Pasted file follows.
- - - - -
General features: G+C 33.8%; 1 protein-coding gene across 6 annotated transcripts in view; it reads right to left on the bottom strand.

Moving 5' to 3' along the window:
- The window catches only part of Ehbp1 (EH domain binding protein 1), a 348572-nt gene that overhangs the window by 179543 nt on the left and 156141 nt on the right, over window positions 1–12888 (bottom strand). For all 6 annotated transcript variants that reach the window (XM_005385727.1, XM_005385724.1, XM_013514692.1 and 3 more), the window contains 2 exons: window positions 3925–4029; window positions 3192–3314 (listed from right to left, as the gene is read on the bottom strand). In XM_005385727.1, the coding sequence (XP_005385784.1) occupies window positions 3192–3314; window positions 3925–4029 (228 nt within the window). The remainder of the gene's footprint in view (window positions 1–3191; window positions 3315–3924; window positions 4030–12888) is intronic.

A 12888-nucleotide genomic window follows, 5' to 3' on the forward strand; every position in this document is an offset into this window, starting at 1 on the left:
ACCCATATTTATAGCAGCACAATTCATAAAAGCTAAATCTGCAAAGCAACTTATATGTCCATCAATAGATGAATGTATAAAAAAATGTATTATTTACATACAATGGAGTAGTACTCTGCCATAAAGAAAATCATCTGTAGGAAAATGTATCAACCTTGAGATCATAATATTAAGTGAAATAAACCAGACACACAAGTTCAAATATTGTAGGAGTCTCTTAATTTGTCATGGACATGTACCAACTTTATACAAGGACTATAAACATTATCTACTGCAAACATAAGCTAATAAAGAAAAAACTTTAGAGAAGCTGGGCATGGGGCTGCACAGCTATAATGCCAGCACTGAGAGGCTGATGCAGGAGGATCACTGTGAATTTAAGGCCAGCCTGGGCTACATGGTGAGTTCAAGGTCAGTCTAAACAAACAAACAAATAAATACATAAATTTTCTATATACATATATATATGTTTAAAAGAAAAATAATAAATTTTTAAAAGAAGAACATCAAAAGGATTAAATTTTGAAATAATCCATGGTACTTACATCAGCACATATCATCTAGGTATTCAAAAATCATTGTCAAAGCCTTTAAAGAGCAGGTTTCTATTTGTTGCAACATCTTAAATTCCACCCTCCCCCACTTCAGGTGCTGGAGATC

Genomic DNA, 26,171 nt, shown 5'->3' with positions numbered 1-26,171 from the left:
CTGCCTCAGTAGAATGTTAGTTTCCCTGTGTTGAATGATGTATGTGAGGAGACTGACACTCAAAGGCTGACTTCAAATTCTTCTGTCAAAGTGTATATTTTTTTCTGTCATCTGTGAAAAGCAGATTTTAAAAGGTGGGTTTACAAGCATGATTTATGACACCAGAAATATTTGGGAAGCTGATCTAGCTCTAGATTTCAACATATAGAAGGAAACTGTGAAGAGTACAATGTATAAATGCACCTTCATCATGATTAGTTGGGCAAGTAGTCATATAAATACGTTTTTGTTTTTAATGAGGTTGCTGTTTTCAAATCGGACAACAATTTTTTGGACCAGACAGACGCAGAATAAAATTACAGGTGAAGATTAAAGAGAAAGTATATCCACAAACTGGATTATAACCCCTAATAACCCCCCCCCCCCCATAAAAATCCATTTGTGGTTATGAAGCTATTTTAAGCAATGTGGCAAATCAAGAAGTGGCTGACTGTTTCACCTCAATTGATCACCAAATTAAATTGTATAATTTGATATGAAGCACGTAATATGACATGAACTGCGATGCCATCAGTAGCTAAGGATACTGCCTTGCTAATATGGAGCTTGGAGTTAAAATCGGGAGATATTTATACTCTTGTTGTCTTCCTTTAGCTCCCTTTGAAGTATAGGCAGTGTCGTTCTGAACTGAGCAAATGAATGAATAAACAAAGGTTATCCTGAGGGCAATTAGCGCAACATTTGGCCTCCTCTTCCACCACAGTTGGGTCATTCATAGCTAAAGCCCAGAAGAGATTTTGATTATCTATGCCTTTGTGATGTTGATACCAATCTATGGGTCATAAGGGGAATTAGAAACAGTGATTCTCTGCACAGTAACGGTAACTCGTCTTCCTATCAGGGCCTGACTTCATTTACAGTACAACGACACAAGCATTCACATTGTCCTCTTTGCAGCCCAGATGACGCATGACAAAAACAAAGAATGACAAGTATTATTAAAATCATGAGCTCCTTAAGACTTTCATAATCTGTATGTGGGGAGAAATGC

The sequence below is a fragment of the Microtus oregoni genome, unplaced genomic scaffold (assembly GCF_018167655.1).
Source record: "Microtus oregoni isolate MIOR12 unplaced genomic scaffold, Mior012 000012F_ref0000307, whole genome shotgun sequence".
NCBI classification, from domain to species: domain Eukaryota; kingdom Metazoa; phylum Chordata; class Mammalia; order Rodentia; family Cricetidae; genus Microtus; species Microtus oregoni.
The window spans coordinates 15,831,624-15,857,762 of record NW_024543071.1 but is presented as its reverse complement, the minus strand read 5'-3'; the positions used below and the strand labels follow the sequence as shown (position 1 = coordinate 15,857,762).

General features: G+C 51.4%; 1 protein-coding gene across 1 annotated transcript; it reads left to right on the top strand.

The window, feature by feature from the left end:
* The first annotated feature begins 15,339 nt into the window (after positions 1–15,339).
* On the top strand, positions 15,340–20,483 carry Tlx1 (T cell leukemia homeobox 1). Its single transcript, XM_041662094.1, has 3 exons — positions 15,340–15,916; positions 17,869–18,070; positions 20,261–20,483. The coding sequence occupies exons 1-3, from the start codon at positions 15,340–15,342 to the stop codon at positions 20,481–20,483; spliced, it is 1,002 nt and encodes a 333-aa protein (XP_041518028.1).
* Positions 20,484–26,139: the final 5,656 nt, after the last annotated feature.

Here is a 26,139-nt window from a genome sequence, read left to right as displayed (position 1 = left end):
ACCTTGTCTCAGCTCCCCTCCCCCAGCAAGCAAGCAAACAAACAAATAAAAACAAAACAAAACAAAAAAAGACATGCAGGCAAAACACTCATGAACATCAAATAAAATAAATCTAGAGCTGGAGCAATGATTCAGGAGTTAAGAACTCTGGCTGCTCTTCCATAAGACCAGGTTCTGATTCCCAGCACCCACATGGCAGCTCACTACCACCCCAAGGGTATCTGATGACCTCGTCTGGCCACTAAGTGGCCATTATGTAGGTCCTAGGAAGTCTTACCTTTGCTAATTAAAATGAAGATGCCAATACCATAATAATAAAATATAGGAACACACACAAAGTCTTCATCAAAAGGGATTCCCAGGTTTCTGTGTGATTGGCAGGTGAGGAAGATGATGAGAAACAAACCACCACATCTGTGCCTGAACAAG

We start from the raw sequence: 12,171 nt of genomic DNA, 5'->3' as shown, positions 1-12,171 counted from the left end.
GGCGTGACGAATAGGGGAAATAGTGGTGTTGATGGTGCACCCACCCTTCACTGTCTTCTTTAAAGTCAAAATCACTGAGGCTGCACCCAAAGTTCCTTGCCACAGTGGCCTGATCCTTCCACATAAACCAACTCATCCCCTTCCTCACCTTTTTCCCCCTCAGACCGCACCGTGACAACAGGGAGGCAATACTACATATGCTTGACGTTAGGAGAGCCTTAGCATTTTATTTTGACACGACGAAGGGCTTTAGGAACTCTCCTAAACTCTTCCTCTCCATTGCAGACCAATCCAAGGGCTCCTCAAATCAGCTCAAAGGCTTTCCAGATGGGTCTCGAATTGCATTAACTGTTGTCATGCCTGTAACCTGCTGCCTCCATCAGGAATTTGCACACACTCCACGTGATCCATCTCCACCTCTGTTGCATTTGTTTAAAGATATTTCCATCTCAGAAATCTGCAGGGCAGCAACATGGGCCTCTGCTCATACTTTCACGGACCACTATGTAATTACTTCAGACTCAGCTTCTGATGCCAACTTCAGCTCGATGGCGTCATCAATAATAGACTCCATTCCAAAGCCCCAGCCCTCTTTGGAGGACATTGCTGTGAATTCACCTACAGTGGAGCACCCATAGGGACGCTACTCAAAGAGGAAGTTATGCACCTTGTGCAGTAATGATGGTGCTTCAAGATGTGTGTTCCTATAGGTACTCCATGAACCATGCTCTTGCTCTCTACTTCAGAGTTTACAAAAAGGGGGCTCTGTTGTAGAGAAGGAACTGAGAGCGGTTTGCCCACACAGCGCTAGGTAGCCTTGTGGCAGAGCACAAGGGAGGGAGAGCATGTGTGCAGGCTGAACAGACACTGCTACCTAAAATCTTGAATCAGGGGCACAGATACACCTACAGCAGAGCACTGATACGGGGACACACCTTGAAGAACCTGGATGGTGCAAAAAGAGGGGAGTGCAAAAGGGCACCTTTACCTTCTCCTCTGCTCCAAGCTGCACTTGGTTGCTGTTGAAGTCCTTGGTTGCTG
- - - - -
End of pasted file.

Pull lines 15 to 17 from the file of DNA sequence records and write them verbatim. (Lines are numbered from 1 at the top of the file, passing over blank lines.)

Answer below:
* On the top strand, positions 15,340–20,483 carry Tlx1 (T cell leukemia homeobox 1). Its single transcript, XM_041662094.1, has 3 exons — positions 15,340–15,916; positions 17,869–18,070; positions 20,261–20,483. The coding sequence occupies exons 1-3, from the start codon at positions 15,340–15,342 to the stop codon at positions 20,481–20,483; spliced, it is 1,002 nt and encodes a 333-aa protein (XP_041518028.1).
* Positions 20,484–26,139: the final 5,656 nt, after the last annotated feature.

Here is a 26,139-nt window from a genome sequence, read left to right as displayed (position 1 = left end):